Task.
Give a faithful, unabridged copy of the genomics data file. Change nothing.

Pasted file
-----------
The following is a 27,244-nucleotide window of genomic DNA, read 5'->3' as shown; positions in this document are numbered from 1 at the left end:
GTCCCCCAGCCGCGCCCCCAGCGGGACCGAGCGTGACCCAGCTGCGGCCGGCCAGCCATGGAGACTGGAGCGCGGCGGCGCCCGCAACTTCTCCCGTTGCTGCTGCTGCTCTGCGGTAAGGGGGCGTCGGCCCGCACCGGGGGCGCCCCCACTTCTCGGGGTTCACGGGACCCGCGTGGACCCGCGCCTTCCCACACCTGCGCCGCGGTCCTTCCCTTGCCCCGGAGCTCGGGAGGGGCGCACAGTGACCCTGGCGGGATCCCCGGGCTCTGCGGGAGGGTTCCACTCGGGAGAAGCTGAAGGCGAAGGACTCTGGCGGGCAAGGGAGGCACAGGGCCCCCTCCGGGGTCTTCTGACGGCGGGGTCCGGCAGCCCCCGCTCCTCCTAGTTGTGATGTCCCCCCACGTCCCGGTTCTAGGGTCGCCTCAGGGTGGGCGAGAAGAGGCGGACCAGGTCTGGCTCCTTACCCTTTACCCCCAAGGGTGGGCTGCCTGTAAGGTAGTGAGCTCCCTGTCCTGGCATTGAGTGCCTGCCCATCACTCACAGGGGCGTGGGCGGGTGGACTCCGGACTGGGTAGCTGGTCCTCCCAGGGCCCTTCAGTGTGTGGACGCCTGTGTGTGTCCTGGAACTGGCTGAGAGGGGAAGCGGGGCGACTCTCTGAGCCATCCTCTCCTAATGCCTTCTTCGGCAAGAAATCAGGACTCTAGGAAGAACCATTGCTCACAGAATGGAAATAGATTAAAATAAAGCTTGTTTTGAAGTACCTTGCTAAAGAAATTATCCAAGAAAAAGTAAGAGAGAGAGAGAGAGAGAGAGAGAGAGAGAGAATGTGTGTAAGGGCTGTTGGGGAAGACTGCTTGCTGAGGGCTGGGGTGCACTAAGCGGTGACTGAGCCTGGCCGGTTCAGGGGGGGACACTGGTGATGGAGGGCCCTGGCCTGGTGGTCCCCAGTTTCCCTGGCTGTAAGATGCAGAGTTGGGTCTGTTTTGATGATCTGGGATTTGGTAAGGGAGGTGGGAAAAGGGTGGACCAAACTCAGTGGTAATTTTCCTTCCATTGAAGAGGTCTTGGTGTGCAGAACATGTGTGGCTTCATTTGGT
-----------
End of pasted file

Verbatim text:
The following is a 27,244-nucleotide window of genomic DNA, read 5'->3' as shown; positions in this document are numbered from 1 at the left end:
GTCCCCCAGCCGCGCCCCCAGCGGGACCGAGCGTGACCCAGCTGCGGCCGGCCAGCCATGGAGACTGGAGCGCGGCGGCGCCCGCAACTTCTCCCGTTGCTGCTGCTGCTCTGCGGTAAGGGGGCGTCGGCCCGCACCGGGGGCGCCCCCACTTCTCGGGGTTCACGGGACCCGCGTGGACCCGCGCCTTCCCACACCTGCGCCGCGGTCCTTCCCTTGCCCCGGAGCTCGGGAGGGGCGCACAGTGACCCTGGCGGGATCCCCGGGCTCTGCGGGAGGGTTCCACTCGGGAGAAGCTGAAGGCGAAGGACTCTGGCGGGCAAGGGAGGCACAGGGCCCCCTCCGGGGTCTTCTGACGGCGGGGTCCGGCAGCCCCCGCTCCTCCTAGTTGTGATGTCCCCCCACGTCCCGGTTCTAGGGTCGCCTCAGGGTGGGCGAGAAGAGGCGGACCAGGTCTGGCTCCTTACCCTTTACCCCCAAGGGTGGGCTGCCTGTAAGGTAGTGAGCTCCCTGTCCTGGCATTGAGTGCCTGCCCATCACTCACAGGGGCGTGGGCGGGTGGACTCCGGACTGGGTAGCTGGTCCTCCCAGGGCCCTTCAGTGTGTGGACGCCTGTGTGTGTCCTGGAACTGGCTGAGAGGGGAAGCGGGGCGACTCTCTGAGCCATCCTCTCCTAATGCCTTCTTCGGCAAGAAATCAGGACTCTAGGAAGAACCATTGCTCACAGAATGGAAATAGATTAAAATAAAGCTTGTTTTGAAGTACCTTGCTAAAGAAATTATCCAAGAAAAAGTAAGAGAGAGAGAGAGAGAGAGAGAGAGAGAGAGAATGTGTGTAAGGGCTGTTGGGGAAGACTGCTTGCTGAGGGCTGGGGTGCACTAAGCGGTGACTGAGCCTGGCCGGTTCAGGGGGGGACACTGGTGATGGAGGGCCCTGGCCTGGTGGTCCCCAGTTTCCCTGGCTGTAAGATGCAGAGTTGGGTCTGTTTTGATGATCTGGGATTTGGTAAGGGAGGTGGGAAAAGGGTGGACCAAACTCAGTGGTAATTTTCCTTCCATTGAAGAGGTCTTGGTGTGCAGAACATGTGTGGCTTCATTTGGT